The Economy of Creativity • Nairobi

I was stunned with what the government official was saying. I had to hear it referred by another person before I believed it.

The workshop days on the topic ”The Economy of Creativity” started with a TV-show with well-known actor and journalist John Sibi-Okumu as the presenter. Invited to the panel were celebrities from Kenyan business and creative life. Hip-hop artist Nameless shared panel with business man Manu Chandaria,TV-personality Dan Ndambuki known for his very popular show ”Churchill Live”, a representative from the Rugby team, Anders Öhrn from Swedish Institute and the governmental official. It was a talk of the economy of creativity, obstacles and possibilities for creative industries in Kenya, the relation between culture and business life. The governmental official said that a cultural policy is coming and a national endowment for the Arts will be in place, something very welcomed by the Artists in the audience although many afterwards told me that they heard this so many times. And as she talked she was addressing problems in the field, and she explained the problems with something like: ”People have an attitude problem” and ”this needs to be changed”. People have an attitude problem? A clip will be on youtube soon, so let’s check if she really said this.

After the show, mainly cultural entrepreneurs and some representatives from business life gathered on a one and a half day workshop to discuss how cultural entrepreneurs and investors could empower each other. The thought was that business life needs the creative industries, as well as the other way around. After long and intense discussions and the full commitment of participants acting as investors investing money in cultural projects, it was quite obvious that venture capital and cultural projects and businesses have difficulties finding each other. Investors will not find the opportunities they are looking for in these projects and Artists’ might not be interested in this sort of capital. They just don’t make enough profit to be interesting for the investor and the major drive for the Artists is not profit, but meaning. For a few it might be a way, and for them it would perhaps be interesting to build bridges, but for the majority this is not a solution. It is important, all-the-same, to learn from each other and there are benefits for both business and cultural field to interact more, was a thought from the conference.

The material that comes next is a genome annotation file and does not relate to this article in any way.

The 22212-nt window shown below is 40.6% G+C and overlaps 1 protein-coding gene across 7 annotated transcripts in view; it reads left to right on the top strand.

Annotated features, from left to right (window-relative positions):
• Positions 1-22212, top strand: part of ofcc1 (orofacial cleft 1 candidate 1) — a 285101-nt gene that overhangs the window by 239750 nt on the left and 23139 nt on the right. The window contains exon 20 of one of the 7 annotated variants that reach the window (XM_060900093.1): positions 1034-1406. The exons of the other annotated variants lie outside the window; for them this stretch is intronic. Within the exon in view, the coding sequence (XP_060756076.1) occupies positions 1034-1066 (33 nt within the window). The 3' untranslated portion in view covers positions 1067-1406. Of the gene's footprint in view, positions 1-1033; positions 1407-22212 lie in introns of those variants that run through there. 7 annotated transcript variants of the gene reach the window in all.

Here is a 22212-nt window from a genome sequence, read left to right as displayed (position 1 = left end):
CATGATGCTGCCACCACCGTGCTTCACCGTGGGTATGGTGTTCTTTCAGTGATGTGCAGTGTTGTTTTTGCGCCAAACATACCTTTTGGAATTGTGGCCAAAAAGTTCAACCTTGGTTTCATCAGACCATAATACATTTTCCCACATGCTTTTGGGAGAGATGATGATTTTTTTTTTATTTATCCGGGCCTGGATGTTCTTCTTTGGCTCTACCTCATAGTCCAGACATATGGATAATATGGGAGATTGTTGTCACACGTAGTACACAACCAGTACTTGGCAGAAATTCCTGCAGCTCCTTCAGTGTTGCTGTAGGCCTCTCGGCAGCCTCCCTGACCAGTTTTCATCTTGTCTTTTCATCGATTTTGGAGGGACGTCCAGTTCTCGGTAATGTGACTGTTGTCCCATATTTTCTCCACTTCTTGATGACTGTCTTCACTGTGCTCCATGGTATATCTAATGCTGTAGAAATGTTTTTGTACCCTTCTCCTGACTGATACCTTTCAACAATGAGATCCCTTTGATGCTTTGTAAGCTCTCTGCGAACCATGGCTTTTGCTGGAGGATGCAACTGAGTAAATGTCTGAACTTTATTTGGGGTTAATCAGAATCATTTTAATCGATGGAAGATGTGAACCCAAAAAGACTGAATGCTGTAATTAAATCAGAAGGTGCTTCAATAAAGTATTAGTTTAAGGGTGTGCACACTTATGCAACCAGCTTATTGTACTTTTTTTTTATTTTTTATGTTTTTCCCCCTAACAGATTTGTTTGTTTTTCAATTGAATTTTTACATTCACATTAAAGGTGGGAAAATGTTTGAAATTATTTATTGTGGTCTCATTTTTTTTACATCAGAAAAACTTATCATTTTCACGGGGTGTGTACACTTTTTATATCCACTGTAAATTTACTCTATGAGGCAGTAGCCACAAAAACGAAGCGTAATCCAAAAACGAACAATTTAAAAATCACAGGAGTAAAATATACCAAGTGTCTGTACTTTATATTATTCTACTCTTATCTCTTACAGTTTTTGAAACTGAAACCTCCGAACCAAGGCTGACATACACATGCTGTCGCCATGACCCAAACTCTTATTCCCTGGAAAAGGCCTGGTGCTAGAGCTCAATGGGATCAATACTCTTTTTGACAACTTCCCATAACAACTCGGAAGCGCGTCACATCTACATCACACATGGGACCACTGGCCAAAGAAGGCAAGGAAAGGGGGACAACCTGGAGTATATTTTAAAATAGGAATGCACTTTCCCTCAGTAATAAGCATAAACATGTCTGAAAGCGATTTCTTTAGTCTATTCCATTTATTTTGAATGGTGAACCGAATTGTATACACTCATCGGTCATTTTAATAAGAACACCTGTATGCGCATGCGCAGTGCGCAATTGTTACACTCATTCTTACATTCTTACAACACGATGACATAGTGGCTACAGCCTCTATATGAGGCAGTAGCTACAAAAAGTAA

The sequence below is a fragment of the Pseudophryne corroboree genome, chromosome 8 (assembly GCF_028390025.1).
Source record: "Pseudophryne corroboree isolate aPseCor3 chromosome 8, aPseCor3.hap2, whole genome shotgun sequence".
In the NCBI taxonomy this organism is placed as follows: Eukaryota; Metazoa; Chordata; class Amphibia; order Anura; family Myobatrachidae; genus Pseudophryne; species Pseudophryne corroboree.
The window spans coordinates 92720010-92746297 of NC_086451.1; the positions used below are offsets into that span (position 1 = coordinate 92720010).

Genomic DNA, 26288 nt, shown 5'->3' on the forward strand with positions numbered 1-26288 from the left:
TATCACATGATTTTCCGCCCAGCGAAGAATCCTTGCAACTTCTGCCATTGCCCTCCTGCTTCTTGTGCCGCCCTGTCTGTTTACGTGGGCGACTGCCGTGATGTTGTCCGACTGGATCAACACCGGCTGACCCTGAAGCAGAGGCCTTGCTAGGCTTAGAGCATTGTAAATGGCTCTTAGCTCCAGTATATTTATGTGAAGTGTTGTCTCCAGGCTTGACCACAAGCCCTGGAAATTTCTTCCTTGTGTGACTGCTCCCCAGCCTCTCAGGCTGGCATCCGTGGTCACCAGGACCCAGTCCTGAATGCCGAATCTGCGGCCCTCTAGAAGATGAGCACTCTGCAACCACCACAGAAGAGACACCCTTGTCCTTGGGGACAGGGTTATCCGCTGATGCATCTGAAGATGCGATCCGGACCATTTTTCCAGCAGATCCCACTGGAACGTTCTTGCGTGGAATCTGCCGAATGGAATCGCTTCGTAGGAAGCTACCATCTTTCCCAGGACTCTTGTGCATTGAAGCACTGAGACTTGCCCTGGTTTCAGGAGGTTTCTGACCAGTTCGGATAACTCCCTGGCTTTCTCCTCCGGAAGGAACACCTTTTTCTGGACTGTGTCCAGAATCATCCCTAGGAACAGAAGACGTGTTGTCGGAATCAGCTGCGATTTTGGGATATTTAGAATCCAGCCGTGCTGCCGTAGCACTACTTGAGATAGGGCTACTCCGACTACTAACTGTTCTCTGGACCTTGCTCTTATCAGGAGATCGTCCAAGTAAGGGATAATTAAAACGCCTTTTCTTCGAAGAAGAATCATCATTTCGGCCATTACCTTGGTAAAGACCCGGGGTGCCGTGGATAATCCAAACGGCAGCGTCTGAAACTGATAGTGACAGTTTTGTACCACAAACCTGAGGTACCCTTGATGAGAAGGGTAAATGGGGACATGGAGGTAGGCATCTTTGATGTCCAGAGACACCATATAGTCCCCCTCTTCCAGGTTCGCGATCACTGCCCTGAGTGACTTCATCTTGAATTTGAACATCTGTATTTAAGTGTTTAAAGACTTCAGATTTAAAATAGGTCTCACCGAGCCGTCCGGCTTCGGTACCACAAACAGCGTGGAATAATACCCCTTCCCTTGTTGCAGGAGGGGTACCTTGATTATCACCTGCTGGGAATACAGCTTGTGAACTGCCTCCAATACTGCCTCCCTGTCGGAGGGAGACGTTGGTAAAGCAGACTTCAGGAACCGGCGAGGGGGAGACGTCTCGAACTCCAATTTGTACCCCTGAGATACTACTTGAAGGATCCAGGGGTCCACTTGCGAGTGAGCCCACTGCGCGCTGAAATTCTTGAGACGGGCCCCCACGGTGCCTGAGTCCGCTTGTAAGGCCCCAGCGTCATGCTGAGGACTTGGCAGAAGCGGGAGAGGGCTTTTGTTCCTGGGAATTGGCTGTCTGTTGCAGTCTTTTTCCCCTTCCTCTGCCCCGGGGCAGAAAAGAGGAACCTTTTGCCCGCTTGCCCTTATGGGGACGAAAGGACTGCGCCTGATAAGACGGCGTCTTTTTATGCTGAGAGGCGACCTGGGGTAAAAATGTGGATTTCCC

On the evaluation after the workshop, a few conclusions were drawn to strengthen the creative industries and the awareness of the same. Maybe not so new, but even more strongly:

1. Strengthen cultural entrepreneurs and professional Artists with management tools and other similar skills. Education, workshops and training is needed.

2. Strengthen the creative field as a sector through better organization and structure.

3. Promote the creative industries and show the potential for other fields. Raise awareness with businesses and investors.

The workshop was funded by Swedish Institute and Strömme Foundation, support from the Swedish Embassy in Nairobi,  in the project ”Empowering Creators and Investors” run by Pratik Vithlani in cooperation with GoDown Arts Centre and Nätverkstan. Read more under category ”Kenya” on the side on this site.

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  1. [...] Read more from the conference Economy of Creativity 2009 here. [...]

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